‘We needed a dose of Ms. Opal.’ Texas Senate honors civil rights icon from Fort Worth

The Texas Senate on Thursday recognized Fort Worth’s Opal Lee for her efforts to make Juneteenth a federal holiday. During the proceedings, Lt. Gov. Dan Patrick said he’d recommend her portrait hang in the Senate chambers.

Lee, 94, was at President Joe Biden’s side in June as he signed a bill designating the new federal holiday commemorating the June 19, 1865, announcement of General Order No. 3, declaring the freedom of slaves in Texas. The announcement came nearly two and a half years after the signing of the Emancipation Proclamation.

Lee has long advocated for June 19 to be a federal holiday, walking 1,400 miles from Fort Worth to Washington and organizing an online petition in support of national recognition of the holiday. Tarrant County Sen. Beverly Powell brought to the floor Senate Resolution 19 recognizing Lee, the “grandmother of Juneteenth.”

Texas senators took turns thanking Lee from as she listened on. Taking a moment to address the lawmakers, Lee said she was flabbergasted and humbled.

“Getting Juneteenth to be a national holiday is a we thing, not a me thing, but a we thing, and there’s so much more to do. So much more,” she said. “We must get the stories to the children. … We’ve got to let people know what actually happened, so it doesn’t happen again. So we can heal from it.”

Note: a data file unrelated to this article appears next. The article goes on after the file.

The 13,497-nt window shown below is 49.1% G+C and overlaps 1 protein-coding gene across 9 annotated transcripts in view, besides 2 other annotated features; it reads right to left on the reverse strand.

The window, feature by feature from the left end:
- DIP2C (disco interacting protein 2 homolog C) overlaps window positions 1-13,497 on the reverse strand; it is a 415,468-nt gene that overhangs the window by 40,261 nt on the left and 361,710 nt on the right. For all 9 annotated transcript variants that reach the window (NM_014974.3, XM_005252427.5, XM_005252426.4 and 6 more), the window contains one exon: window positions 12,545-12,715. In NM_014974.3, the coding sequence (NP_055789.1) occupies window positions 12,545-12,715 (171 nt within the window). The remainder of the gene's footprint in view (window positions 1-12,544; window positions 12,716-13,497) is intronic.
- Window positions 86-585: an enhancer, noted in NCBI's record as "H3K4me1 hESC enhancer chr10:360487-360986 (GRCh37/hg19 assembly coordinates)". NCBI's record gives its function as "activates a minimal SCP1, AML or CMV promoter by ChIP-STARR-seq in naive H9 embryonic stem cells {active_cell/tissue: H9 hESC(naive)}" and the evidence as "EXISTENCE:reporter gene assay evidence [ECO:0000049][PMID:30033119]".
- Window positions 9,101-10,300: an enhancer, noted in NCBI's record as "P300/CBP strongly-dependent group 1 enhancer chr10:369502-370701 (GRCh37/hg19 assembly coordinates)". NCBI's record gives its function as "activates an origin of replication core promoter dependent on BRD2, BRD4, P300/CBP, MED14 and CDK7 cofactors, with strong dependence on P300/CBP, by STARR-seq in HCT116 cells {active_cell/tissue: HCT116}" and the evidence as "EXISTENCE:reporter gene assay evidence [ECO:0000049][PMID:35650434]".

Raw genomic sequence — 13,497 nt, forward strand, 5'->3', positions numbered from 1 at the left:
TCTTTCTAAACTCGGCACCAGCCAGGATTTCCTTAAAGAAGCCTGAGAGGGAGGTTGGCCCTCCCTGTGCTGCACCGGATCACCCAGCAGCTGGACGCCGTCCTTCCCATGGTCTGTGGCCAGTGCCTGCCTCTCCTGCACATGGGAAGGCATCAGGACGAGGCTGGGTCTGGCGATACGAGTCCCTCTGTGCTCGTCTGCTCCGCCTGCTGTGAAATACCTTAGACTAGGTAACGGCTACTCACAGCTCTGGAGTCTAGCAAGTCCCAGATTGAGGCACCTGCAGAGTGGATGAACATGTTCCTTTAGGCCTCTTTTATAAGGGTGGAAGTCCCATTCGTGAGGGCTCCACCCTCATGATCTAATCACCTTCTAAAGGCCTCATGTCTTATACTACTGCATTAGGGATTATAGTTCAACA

Lee was joined in the Senate by members of her family. Powell said Lee has been a “Texas hero for decades” as she recounted Lee’s work in the community. She also discussed how when Lee was 12 a white mob set fire to Lee’s family home on Juneteenth.

“Because of her determination, every year, American people will pause now on June 19th to remember that dark part of our history and to celebrate what’s possible when we unite, when we become, as Ms. Opal says, ‘one people,’” said Powell, a Burleson Democrat.

Sen. Kelly Hancock, a North Richland Hills Republican, said those in Fort Work know Lee for more than her work to make Juneteenth a federal holiday.

“She has in our neighborhoods, in our backyards, in our hometown, always been about those in need,” he said. “Those in need of an education, she has taught. Those in need of encouragement, she encouraged. Those in need of nourishment, she nourished. And she didn’t just start these things and get them started and leave and abandon, but she persisted.”

“You are due flowers today,” Sen. Royce West, a Dallas Democrat, told Lee.

Patrick told Lee that her portrait should be hanging in the Texas Senate chamber “for all of eternity.”

After leaving the Senate chamber to greet family members and take photos, Lee told the Star-Telegram she was numb as she listened to the words about her from Texas senators. And of the portrait announcement, Lee said she was going to “pinch myself and see if I’m awake.”

“People aren’t born hating,” she said, asked about her message to folks back home. “And if people can be taught to hate, they can be taught to love.”

Thursday’s recognition comes during what has been a contentious special session after House Democrats left for Washington to block legislation they say would disenfranchise voters. Nine Senate Democrats left for Washington in solidarity and have since returned to Austin.

“Ms. Opal united 31 hearts in the state Senate today and a host of other staff members and the lieutenant governor. We’re so grateful for your presence today,” Powell said to Lee. “We needed a dose of Ms. Opal.”

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